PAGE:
Facebook knows what most of its users phone numbers are, whether or not they personally entered them into the website directly. The question is which database got leaked.

I get this call all the time, it poses as the CC company. It’s always a suspicious charge in Asia for a $600, or so, international gift card?

The very first time I got this call, I had been in SEAsia a few weeks prior, so it def set me off. They transferred me to someone who wanted my card number but didn’t know why I was transferred to him?

I hung up and called the CC company. The fellow assured me it was a scam, but I pressed him to check my account. He said, ‘I’m looking at it now! It’s fine, I promise.’ And HE didn’t ask for my cc number, he knew it and read it to me!

I still get this call every 6 wks or so. I just hang up.

Most people use Facebook on their cell phones.

This is exactly why I never install the Facebook apps, and just use the mobile website. Not even with them suddenly saying that all videos with music must be viewed on desktop or in the app.

Another reason I am happy with my $20 flip phone.

I’ve barely given facebook any info at all beyond my name and a couple of relatives and friends, but I’m sure they have my phone number because people I know have given it access to their contacts lists.

Well, yes, it’s called “a phone book”. These days phone books are usually virtual, but the linkage between names and numbers, at least for land lines, can generally be found on the internet, as well as numbers associated with addresses.

This is probably why I get far more telemarketing and scam calls on my land line than on my cell phone. It also occurs to me that the reason I don’t experience many of these scams is that I never pick up when I don’t recognize the number. If it’s important they can leave a message. Incidentally, the CRA scam I mentioned upthread was always in the form of a message that was left, telling me to call back to a certain number or else I would be arrested at once. These people have absolutely no conscience. Well, mostly not. I heard a conversation on CBC Radio where one of the CBC reporters got one of those messages, and called back while recording the call. The reporter actually got the jerk to admit that it was a scam and to actually feel bad about it.

I got a call saying my son was arrested for DUI in NYC and that I needed to get the lawyer $5k by greendot Moneygram to get him out of jail.

“Really…?”

< peeks around corner to see my son working on his PC; ‘Avenged Seven Fold’ can be softly heard playing from his headphones >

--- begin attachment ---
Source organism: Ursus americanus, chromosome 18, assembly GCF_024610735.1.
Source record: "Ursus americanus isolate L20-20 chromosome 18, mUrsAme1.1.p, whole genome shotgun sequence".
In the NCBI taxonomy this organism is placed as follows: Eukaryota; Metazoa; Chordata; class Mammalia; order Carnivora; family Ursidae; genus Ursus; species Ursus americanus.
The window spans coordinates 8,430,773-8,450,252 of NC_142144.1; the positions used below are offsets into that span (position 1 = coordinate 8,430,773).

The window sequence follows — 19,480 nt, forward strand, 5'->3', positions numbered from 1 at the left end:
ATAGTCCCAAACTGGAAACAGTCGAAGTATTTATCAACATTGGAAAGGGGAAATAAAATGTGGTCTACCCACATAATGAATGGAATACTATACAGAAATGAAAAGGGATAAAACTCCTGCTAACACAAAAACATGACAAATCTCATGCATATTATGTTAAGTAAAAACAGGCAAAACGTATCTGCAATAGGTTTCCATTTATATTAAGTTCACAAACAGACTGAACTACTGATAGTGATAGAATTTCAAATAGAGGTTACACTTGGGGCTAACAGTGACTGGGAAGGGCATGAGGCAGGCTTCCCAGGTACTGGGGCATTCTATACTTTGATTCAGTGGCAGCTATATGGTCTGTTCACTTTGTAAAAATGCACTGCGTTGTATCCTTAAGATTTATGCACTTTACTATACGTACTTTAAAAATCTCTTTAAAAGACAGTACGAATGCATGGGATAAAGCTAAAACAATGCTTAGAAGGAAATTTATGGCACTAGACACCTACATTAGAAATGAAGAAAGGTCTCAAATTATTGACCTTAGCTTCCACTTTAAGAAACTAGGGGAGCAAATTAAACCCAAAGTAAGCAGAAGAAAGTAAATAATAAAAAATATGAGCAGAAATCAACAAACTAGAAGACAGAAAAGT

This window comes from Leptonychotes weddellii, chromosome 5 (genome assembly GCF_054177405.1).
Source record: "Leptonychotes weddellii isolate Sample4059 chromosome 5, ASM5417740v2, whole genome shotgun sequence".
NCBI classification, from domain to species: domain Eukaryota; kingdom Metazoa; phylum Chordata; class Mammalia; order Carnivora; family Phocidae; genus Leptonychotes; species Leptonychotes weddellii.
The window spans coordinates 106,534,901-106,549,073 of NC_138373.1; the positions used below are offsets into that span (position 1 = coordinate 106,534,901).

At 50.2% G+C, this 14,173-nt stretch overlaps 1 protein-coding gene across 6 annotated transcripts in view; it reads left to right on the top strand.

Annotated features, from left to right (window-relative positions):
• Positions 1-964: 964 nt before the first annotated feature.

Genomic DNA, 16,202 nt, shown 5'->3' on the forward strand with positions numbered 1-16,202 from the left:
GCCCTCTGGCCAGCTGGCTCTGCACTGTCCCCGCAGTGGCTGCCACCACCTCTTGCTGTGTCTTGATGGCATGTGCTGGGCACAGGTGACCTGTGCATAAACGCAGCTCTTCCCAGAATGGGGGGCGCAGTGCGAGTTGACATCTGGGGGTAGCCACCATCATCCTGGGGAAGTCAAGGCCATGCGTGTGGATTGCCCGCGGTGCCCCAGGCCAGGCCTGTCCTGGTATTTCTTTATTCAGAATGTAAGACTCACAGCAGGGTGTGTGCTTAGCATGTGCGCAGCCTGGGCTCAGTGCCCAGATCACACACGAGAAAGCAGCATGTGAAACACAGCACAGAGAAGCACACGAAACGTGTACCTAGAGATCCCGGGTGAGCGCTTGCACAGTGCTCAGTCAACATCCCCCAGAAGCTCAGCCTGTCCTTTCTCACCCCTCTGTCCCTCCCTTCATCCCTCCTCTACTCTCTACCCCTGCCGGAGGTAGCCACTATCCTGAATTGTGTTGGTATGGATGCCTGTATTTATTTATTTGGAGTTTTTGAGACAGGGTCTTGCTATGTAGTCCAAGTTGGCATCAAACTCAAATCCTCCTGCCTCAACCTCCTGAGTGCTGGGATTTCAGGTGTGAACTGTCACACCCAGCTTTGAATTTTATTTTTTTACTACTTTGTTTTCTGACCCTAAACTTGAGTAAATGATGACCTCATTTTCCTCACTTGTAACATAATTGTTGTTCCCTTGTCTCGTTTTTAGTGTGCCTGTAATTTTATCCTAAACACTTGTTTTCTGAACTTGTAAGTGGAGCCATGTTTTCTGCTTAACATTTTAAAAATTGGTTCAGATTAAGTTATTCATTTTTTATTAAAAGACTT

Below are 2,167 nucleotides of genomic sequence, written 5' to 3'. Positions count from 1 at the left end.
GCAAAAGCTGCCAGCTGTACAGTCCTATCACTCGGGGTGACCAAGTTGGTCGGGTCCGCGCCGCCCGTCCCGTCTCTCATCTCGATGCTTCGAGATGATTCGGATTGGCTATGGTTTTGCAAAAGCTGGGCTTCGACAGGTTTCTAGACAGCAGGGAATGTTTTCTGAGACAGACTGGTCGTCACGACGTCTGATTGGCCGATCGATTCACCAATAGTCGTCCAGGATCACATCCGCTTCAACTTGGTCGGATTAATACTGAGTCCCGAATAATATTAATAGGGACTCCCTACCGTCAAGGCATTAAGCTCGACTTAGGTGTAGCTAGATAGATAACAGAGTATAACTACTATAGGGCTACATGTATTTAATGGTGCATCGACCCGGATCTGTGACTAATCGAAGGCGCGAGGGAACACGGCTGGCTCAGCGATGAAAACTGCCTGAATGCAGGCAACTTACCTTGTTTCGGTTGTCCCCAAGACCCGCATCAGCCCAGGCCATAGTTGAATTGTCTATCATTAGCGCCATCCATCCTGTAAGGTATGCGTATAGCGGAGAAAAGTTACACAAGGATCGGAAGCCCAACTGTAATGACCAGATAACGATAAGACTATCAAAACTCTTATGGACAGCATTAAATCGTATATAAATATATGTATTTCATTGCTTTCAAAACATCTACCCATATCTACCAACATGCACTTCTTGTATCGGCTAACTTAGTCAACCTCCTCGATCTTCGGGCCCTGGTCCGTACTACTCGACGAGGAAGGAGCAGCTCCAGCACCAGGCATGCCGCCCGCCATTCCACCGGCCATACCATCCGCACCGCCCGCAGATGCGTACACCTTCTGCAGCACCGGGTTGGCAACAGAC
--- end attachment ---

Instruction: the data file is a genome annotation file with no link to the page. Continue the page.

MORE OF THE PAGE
“Well, his mother handles all the money. Can you hold on a minute please?”

< puts down phone >

< Cues up & watches ‘Parker’ on NETFLIX >

I got an email with a title that read Protect yourself from identify theft/fraud" Or something like that.

I kept ignoring it because I figured it was just somebody trying to sell me something. Finally my credit card company pings me through their app I have on my phone. Basically saying hey dude you need to call us you’re being scammed.

I did, and sure enough, somebody had racked up over a thousand dollars worth of charges on my credit card. I got it all back, still though, it was a little unsettling to say the least.

That’s interesting. On my debit card, the second they suspect fraud, they actually hold up paying altogether until you confirm you authorized the payment, so no money is lost.

I know because I bought a game on GOG.com for the first time since getting my new account, and they texted me to confirm the payment was legitimate. It was a pretty neat system, much more convenient than my old bank, where I wouldn’t find out until the next time I used my card and it was declined, and then would have to call and talk to a real person.

You do not have to give it to them, they mostly just take it. If you use the app, it is linked to the phone. Some people, dumb people, give it to them when they signal who they know, they sometimes call themselves friends. Some even tag you on pictures, so facebook may recognize you on other photos while at the same time improving their face recognition surveillance algorithms.

Facebook slurps up data from hundreds of sources. Your flip phone will not protect you.

Nor is not using the app protection. Facebook has lots of info on people without facebook accounts. It’s what they do.